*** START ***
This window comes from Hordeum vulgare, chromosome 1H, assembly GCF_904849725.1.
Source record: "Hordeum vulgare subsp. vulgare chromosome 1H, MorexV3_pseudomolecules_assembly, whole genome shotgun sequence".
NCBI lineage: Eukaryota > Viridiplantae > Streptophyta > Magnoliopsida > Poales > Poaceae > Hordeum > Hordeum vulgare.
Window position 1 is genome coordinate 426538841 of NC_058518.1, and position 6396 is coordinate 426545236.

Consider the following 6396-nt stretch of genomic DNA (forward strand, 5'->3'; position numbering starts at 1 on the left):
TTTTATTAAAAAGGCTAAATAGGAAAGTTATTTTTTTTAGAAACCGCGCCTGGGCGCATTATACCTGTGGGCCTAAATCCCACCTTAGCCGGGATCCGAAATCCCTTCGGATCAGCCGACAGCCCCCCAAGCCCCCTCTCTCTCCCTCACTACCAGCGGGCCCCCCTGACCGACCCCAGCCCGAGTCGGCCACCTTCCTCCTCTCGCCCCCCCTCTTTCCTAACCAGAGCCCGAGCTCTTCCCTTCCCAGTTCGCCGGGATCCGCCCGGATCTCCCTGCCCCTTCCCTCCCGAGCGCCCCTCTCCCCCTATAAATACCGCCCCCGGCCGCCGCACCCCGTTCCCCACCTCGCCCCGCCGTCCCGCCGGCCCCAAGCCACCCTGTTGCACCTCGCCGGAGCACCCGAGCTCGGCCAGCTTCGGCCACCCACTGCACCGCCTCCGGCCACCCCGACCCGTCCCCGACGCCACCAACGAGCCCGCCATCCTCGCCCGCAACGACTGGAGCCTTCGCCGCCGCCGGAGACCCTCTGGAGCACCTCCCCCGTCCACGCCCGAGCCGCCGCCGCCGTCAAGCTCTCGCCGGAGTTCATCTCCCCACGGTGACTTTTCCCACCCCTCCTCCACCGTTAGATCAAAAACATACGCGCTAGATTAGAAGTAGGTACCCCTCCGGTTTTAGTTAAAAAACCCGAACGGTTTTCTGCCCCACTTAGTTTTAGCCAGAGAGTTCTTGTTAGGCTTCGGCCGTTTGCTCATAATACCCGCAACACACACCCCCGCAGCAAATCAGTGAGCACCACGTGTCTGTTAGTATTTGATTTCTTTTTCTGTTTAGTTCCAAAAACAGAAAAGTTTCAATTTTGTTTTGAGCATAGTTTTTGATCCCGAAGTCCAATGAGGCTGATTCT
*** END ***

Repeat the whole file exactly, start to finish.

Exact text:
This window comes from Hordeum vulgare, chromosome 1H, assembly GCF_904849725.1.
Source record: "Hordeum vulgare subsp. vulgare chromosome 1H, MorexV3_pseudomolecules_assembly, whole genome shotgun sequence".
NCBI lineage: Eukaryota > Viridiplantae > Streptophyta > Magnoliopsida > Poales > Poaceae > Hordeum > Hordeum vulgare.
Window position 1 is genome coordinate 426538841 of NC_058518.1, and position 6396 is coordinate 426545236.

Consider the following 6396-nt stretch of genomic DNA (forward strand, 5'->3'; position numbering starts at 1 on the left):
TTTTATTAAAAAGGCTAAATAGGAAAGTTATTTTTTTTAGAAACCGCGCCTGGGCGCATTATACCTGTGGGCCTAAATCCCACCTTAGCCGGGATCCGAAATCCCTTCGGATCAGCCGACAGCCCCCCAAGCCCCCTCTCTCTCCCTCACTACCAGCGGGCCCCCCTGACCGACCCCAGCCCGAGTCGGCCACCTTCCTCCTCTCGCCCCCCCTCTTTCCTAACCAGAGCCCGAGCTCTTCCCTTCCCAGTTCGCCGGGATCCGCCCGGATCTCCCTGCCCCTTCCCTCCCGAGCGCCCCTCTCCCCCTATAAATACCGCCCCCGGCCGCCGCACCCCGTTCCCCACCTCGCCCCGCCGTCCCGCCGGCCCCAAGCCACCCTGTTGCACCTCGCCGGAGCACCCGAGCTCGGCCAGCTTCGGCCACCCACTGCACCGCCTCCGGCCACCCCGACCCGTCCCCGACGCCACCAACGAGCCCGCCATCCTCGCCCGCAACGACTGGAGCCTTCGCCGCCGCCGGAGACCCTCTGGAGCACCTCCCCCGTCCACGCCCGAGCCGCCGCCGCCGTCAAGCTCTCGCCGGAGTTCATCTCCCCACGGTGACTTTTCCCACCCCTCCTCCACCGTTAGATCAAAAACATACGCGCTAGATTAGAAGTAGGTACCCCTCCGGTTTTAGTTAAAAAACCCGAACGGTTTTCTGCCCCACTTAGTTTTAGCCAGAGAGTTCTTGTTAGGCTTCGGCCGTTTGCTCATAATACCCGCAACACACACCCCCGCAGCAAATCAGTGAGCACCACGTGTCTGTTAGTATTTGATTTCTTTTTCTGTTTAGTTCCAAAAACAGAAAAGTTTCAATTTTGTTTTGAGCATAGTTTTTGATCCCGAAGTCCAATGAGGCTGATTCT